From this point onwards, I ran and walked the rest of the way. Even though the finish section along the river was relatively flat and technically should have been easy, especially with the crowd support, I really found this stretch to be a struggle and I was stopping and starting until I reached the racecourse. Upon entering the racecourse, I was absolutely determined to reach the finish without walking. I achieved this but after a flying start and despite feeling relatively strong, I was a little disappointed with my time of 4:34:02.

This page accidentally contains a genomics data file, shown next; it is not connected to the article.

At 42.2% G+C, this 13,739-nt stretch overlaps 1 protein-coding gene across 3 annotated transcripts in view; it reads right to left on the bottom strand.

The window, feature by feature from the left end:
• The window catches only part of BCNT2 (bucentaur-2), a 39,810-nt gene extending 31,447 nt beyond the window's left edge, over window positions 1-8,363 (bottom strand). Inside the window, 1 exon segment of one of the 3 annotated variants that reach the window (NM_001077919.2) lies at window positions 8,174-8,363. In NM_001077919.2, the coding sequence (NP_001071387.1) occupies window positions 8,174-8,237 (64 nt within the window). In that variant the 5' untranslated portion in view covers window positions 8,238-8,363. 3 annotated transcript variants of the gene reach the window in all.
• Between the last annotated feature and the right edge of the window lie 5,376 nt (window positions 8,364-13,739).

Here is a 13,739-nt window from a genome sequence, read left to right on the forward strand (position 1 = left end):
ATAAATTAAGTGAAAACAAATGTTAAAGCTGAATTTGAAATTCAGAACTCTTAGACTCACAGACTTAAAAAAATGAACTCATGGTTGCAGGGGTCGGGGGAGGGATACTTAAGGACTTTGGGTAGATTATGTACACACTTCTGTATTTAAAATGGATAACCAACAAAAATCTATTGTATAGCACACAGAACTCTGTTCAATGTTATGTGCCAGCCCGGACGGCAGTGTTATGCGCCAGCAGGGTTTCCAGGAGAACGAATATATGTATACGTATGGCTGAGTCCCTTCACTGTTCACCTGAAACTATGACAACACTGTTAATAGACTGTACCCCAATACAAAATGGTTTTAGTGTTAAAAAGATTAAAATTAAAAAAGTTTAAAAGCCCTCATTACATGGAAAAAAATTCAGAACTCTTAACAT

We were presented with a medal and a long sleeve tech t-shirt, together with a goody bag containing some well needed jelly babies and a buff!
Overall, I really enjoyed the race, despite the odd runner who clearly took their need to get a 4:00 hour finish a little too seriously.
It was extremely well organised. The car parking right by the start/finish area was great (not far to stagger after the event). There was some absolutely stunning scenery. Great crowds through the centre and a cracking goody bag.
I will definitely be back to give this another go (but next time, I will stay ahead of the 4:00 hour group or get my elbows sharpened in preparation). Sadly the 2017 race clashes with York so I will have to give it a miss for at least a year.
Here's a pic of the race bling and the huge slice of cake made by Eva which was my treat when I got home. Delicious.